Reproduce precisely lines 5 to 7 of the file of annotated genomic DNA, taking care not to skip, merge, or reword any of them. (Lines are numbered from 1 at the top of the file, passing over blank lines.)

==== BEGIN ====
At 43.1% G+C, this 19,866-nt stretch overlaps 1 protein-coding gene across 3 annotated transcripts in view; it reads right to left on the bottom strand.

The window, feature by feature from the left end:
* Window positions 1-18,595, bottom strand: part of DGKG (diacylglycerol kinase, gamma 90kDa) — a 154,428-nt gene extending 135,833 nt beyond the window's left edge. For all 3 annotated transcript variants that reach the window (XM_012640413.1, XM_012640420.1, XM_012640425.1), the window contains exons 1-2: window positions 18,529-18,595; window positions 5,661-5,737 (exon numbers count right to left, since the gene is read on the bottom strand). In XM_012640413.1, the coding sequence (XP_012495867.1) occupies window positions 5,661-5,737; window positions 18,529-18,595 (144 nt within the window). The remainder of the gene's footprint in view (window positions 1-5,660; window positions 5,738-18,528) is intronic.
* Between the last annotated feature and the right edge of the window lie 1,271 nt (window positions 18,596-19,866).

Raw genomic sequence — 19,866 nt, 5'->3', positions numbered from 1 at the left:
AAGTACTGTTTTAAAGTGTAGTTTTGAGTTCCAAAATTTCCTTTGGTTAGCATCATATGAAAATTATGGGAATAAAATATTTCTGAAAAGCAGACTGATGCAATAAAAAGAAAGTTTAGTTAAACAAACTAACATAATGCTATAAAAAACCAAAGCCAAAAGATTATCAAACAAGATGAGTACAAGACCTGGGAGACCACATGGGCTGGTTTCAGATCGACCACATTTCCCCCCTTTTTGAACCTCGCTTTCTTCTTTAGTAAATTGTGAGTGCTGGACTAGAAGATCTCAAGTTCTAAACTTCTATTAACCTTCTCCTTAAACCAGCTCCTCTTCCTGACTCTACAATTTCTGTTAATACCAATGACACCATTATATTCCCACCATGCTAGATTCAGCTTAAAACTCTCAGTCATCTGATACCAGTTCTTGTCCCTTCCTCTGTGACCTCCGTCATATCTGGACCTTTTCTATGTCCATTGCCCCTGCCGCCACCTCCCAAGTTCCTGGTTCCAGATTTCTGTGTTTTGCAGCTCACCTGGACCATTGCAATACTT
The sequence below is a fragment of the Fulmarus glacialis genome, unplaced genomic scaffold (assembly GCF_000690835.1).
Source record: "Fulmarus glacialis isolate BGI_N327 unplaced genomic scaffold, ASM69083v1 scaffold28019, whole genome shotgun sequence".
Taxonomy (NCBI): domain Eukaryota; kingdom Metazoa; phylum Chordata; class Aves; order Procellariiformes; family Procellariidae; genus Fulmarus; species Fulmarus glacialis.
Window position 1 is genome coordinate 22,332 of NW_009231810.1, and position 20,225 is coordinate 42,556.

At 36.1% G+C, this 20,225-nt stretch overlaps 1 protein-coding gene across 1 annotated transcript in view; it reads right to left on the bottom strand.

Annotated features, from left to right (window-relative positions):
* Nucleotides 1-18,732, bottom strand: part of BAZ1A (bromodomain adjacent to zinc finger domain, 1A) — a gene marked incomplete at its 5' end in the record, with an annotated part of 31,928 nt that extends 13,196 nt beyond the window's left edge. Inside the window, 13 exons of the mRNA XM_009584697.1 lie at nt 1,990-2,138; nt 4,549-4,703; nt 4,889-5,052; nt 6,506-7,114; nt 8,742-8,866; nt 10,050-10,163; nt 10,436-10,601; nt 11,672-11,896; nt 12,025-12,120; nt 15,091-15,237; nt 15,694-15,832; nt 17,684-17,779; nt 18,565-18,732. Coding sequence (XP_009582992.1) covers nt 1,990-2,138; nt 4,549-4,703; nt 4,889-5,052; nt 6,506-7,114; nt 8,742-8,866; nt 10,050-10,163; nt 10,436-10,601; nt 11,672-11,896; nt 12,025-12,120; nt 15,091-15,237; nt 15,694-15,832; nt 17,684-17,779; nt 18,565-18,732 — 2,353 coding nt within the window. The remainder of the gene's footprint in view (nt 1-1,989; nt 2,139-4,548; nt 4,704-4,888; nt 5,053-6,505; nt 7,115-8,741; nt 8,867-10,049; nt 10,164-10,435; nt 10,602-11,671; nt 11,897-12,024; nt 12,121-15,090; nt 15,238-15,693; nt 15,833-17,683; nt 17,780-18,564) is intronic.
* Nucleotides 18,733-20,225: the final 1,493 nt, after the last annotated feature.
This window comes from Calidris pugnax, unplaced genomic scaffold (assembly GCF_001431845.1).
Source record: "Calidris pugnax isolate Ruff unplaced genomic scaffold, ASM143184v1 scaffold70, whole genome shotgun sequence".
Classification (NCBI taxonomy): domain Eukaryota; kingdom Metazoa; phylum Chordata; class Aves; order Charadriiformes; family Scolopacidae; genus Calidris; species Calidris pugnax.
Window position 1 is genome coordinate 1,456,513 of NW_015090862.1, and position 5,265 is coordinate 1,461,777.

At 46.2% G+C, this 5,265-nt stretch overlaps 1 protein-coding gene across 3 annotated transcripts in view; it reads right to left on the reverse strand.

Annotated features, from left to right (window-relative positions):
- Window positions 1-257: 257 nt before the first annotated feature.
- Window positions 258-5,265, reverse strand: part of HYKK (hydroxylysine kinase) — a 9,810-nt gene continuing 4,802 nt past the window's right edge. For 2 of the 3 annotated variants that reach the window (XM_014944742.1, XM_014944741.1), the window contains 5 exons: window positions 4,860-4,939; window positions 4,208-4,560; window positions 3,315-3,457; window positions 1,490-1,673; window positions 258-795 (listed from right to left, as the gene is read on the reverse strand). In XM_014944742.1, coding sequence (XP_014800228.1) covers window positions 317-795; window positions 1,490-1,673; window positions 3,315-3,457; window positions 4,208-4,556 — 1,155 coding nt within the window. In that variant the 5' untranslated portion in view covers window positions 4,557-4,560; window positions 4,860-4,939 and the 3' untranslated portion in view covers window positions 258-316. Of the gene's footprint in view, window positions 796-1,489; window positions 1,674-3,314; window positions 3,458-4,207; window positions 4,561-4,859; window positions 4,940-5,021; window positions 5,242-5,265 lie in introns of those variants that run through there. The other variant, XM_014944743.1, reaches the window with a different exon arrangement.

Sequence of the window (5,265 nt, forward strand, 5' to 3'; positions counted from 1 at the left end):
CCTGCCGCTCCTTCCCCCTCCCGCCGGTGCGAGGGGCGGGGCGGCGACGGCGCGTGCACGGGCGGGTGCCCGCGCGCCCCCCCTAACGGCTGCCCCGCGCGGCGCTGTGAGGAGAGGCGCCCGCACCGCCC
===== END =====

Raw genomic sequence — 19,866 nt, 5'->3', positions numbered from 1 at the left:
AAGTACTGTTTTAAAGTGTAGTTTTGAGTTCCAAAATTTCCTTTGGTTAGCATCATATGAAAATTATGGGAATAAAATATTTCTGAAAAGCAGACTGATGCAATAAAAAGAAAGTTTAGTTAAACAAACTAACATAATGCTATAAAAAACCAAAGCCAAAAGATTATCAAACAAGATGAGTACAAGACCTGGGAGACCACATGGGCTGGTTTCAGATCGACCACATTTCCCCCCTTTTTGAACCTCGCTTTCTTCTTTAGTAAATTGTGAGTGCTGGACTAGAAGATCTCAAGTTCTAAACTTCTATTAACCTTCTCCTTAAACCAGCTCCTCTTCCTGACTCTACAATTTCTGTTAATACCAATGACACCATTATATTCCCACCATGCTAGATTCAGCTTAAAACTCTCAGTCATCTGATACCAGTTCTTGTCCCTTCCTCTGTGACCTCCGTCATATCTGGACCTTTTCTATGTCCATTGCCCCTGCCGCCACCTCCCAAGTTCCTGGTTCCAGATTTCTGTGTTTTGCAGCTCACCTGGACCATTGCAATACTT
The sequence below is a fragment of the Fulmarus glacialis genome, unplaced genomic scaffold (assembly GCF_000690835.1).